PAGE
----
Biology: A Guide to the Natural World with mybiology" (4th Edition)

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BIOL Study Guide Test 3 Chapter 11: Cross-pollinate – occurs when pollen is delivered to a flower from a different plant. Phenotypes – A physiological feature, bodily characteristic, or behavior of an organism. Genotype – An organism’s genetic makeup. First filial generation – The first generation son or daughter of a parent generation. Referred to as F 1 , second filial as F 2 ect. Allele – The proper name for an alternative form of a gene. (A “pure” yellow-seeded plant, having two yellow alleles, would be symbolized as YY. Meanwhile, pure green-seeded plants are yy, while mixed seeds are Yy.) Homozygous – An organism that has two identical alleles of a gene for a given character Heterozygous – An organism that has differing alleles for a character Dominant – A term used to designate an allele that is expressed in the heterozygous condition. In the heterozygous pea plant (Yy), the yellow allele (Y) is expressed, meaning it is dominant over the green allele (y). (smooth peas) Recessive – A term used to designate an allele that is not expressed in the heterozygous condition. The green allele (y) is recessive because it is not expressed when it exists heterozygously with the yellow allele (Y). Monohybrid Cross – When people breed organisms for a single difference such as looking to see how the offspring will come out. Dihybrid Cross – When you breed organisms for two characters Incomplete Dominance – A genetic condition in which neither allele is completely dominant, with the result that heterozygous genotypes can yield an intermediate phenotype. (Pink snap-dragons made from white and purple) Codominance – A condition in which two alleles of a given gene will have independent effects in a single organism. In such a situation, neither allele is dominant; rather, each is having a separate phenotypic effect. (AB Blood) Multiple Alleles – When three or more alleles exist in a population (such as human blood types) Polygenic Inheritance – The inheritance of a genetic character that is determined by the interaction of multiple genes, with each gene having a small additive effect on the character; The phenomenon of many genes having one effect (height, eye color, the length of an ear of corn, how much milk a cow will produce, ect.) Pleiotropy – The phenomenon of one gene having many effects. Bell Curve – A distribution of values that is symmetrical and largest around the average. Most biological traits manifest in this way. (The bell curve in height, tall and short being the minority) Gregor Mendel was the first person to comprehend some of the most basic principles of genetics. He worked in the mid-nineteenth century in what is now the Czech Republic.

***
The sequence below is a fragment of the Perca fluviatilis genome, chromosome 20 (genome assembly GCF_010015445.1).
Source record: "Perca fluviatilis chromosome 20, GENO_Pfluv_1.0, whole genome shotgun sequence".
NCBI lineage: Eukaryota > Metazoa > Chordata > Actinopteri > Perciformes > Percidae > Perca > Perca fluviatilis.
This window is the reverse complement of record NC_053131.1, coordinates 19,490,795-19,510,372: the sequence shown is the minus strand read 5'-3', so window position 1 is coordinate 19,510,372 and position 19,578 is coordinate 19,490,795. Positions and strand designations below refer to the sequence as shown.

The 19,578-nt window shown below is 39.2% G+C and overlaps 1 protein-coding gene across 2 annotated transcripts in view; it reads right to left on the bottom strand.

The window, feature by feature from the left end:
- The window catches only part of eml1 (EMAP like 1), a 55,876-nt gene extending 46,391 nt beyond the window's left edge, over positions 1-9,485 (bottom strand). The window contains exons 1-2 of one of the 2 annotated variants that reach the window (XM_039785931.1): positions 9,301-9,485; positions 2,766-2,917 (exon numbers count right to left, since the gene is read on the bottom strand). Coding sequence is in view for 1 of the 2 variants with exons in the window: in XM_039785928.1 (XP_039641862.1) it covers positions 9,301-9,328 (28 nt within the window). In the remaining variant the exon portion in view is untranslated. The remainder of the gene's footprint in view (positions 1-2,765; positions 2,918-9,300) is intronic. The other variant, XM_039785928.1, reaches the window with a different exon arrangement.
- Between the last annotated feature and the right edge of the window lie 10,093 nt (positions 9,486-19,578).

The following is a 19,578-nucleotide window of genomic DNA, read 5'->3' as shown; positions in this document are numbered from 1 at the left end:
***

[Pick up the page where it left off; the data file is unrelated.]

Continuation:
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Bio Test 3 SG - BIOL Study Guide Test 3 Chapter 11...

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